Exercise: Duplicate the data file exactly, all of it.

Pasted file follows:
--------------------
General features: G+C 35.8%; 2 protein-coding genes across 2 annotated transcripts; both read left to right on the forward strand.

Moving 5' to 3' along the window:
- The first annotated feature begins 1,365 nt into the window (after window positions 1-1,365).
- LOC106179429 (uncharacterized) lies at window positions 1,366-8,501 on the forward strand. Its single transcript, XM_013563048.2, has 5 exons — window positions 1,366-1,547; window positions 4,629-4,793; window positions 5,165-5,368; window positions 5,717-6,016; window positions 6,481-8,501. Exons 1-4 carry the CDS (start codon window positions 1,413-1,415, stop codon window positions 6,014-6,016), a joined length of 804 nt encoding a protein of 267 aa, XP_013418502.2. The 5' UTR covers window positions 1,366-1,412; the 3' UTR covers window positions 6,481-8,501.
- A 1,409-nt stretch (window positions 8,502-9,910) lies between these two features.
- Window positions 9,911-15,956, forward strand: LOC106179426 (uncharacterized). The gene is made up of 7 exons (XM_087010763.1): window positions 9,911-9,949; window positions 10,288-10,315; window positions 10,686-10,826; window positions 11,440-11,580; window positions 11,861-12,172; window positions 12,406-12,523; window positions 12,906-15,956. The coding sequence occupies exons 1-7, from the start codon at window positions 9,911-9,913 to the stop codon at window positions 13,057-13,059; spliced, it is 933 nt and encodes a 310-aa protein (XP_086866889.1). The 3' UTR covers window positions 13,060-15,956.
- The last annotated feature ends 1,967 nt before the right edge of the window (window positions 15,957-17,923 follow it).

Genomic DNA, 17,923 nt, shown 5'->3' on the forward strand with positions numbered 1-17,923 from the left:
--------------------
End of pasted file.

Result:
General features: G+C 35.8%; 2 protein-coding genes across 2 annotated transcripts; both read left to right on the forward strand.

Moving 5' to 3' along the window:
- The first annotated feature begins 1,365 nt into the window (after window positions 1-1,365).
- LOC106179429 (uncharacterized) lies at window positions 1,366-8,501 on the forward strand. Its single transcript, XM_013563048.2, has 5 exons — window positions 1,366-1,547; window positions 4,629-4,793; window positions 5,165-5,368; window positions 5,717-6,016; window positions 6,481-8,501. Exons 1-4 carry the CDS (start codon window positions 1,413-1,415, stop codon window positions 6,014-6,016), a joined length of 804 nt encoding a protein of 267 aa, XP_013418502.2. The 5' UTR covers window positions 1,366-1,412; the 3' UTR covers window positions 6,481-8,501.
- A 1,409-nt stretch (window positions 8,502-9,910) lies between these two features.
- Window positions 9,911-15,956, forward strand: LOC106179426 (uncharacterized). The gene is made up of 7 exons (XM_087010763.1): window positions 9,911-9,949; window positions 10,288-10,315; window positions 10,686-10,826; window positions 11,440-11,580; window positions 11,861-12,172; window positions 12,406-12,523; window positions 12,906-15,956. The coding sequence occupies exons 1-7, from the start codon at window positions 9,911-9,913 to the stop codon at window positions 13,057-13,059; spliced, it is 933 nt and encodes a 310-aa protein (XP_086866889.1). The 3' UTR covers window positions 13,060-15,956.
- The last annotated feature ends 1,967 nt before the right edge of the window (window positions 15,957-17,923 follow it).

Genomic DNA, 17,923 nt, shown 5'->3' on the forward strand with positions numbered 1-17,923 from the left: